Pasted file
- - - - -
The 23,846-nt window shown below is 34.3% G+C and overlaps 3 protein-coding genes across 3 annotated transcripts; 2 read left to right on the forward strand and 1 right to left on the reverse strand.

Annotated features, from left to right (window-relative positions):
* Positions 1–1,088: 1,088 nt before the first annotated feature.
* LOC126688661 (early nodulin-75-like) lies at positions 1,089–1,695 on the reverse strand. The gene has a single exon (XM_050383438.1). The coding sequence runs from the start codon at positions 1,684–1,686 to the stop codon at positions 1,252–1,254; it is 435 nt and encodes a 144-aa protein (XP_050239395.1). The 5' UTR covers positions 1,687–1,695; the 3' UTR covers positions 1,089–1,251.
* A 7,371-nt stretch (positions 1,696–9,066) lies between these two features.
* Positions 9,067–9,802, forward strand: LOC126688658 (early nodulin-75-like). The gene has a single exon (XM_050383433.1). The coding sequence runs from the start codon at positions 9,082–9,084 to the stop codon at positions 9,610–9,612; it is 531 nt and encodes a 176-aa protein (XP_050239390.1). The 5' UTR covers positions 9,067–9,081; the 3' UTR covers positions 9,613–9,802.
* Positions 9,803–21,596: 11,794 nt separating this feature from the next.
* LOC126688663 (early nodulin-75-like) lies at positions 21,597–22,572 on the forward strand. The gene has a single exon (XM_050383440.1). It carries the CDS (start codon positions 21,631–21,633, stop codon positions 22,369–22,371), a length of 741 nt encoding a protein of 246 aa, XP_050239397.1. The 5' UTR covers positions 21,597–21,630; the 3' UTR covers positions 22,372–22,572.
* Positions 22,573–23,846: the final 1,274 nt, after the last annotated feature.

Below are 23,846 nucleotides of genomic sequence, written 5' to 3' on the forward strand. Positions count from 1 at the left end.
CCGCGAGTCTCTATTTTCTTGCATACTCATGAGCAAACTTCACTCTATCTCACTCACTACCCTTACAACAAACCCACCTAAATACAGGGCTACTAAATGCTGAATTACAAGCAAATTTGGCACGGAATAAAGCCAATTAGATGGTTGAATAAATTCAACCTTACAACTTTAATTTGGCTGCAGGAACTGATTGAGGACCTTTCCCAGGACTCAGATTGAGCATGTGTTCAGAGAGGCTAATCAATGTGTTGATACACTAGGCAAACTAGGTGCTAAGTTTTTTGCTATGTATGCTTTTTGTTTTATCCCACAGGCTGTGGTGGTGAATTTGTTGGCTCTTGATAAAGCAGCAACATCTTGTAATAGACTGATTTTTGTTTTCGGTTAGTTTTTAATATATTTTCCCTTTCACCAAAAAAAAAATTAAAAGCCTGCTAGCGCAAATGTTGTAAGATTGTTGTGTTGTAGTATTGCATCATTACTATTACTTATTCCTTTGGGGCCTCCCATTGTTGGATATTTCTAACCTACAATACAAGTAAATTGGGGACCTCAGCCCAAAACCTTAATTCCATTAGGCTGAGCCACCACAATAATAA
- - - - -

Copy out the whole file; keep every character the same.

The 23,846-nt window shown below is 34.3% G+C and overlaps 3 protein-coding genes across 3 annotated transcripts; 2 read left to right on the forward strand and 1 right to left on the reverse strand.

Annotated features, from left to right (window-relative positions):
* Positions 1–1,088: 1,088 nt before the first annotated feature.
* LOC126688661 (early nodulin-75-like) lies at positions 1,089–1,695 on the reverse strand. The gene has a single exon (XM_050383438.1). The coding sequence runs from the start codon at positions 1,684–1,686 to the stop codon at positions 1,252–1,254; it is 435 nt and encodes a 144-aa protein (XP_050239395.1). The 5' UTR covers positions 1,687–1,695; the 3' UTR covers positions 1,089–1,251.
* A 7,371-nt stretch (positions 1,696–9,066) lies between these two features.
* Positions 9,067–9,802, forward strand: LOC126688658 (early nodulin-75-like). The gene has a single exon (XM_050383433.1). The coding sequence runs from the start codon at positions 9,082–9,084 to the stop codon at positions 9,610–9,612; it is 531 nt and encodes a 176-aa protein (XP_050239390.1). The 5' UTR covers positions 9,067–9,081; the 3' UTR covers positions 9,613–9,802.
* Positions 9,803–21,596: 11,794 nt separating this feature from the next.
* LOC126688663 (early nodulin-75-like) lies at positions 21,597–22,572 on the forward strand. The gene has a single exon (XM_050383440.1). It carries the CDS (start codon positions 21,631–21,633, stop codon positions 22,369–22,371), a length of 741 nt encoding a protein of 246 aa, XP_050239397.1. The 5' UTR covers positions 21,597–21,630; the 3' UTR covers positions 22,372–22,572.
* Positions 22,573–23,846: the final 1,274 nt, after the last annotated feature.

Below are 23,846 nucleotides of genomic sequence, written 5' to 3' on the forward strand. Positions count from 1 at the left end.
CCGCGAGTCTCTATTTTCTTGCATACTCATGAGCAAACTTCACTCTATCTCACTCACTACCCTTACAACAAACCCACCTAAATACAGGGCTACTAAATGCTGAATTACAAGCAAATTTGGCACGGAATAAAGCCAATTAGATGGTTGAATAAATTCAACCTTACAACTTTAATTTGGCTGCAGGAACTGATTGAGGACCTTTCCCAGGACTCAGATTGAGCATGTGTTCAGAGAGGCTAATCAATGTGTTGATACACTAGGCAAACTAGGTGCTAAGTTTTTTGCTATGTATGCTTTTTGTTTTATCCCACAGGCTGTGGTGGTGAATTTGTTGGCTCTTGATAAAGCAGCAACATCTTGTAATAGACTGATTTTTGTTTTCGGTTAGTTTTTAATATATTTTCCCTTTCACCAAAAAAAAAATTAAAAGCCTGCTAGCGCAAATGTTGTAAGATTGTTGTGTTGTAGTATTGCATCATTACTATTACTTATTCCTTTGGGGCCTCCCATTGTTGGATATTTCTAACCTACAATACAAGTAAATTGGGGACCTCAGCCCAAAACCTTAATTCCATTAGGCTGAGCCACCACAATAATAA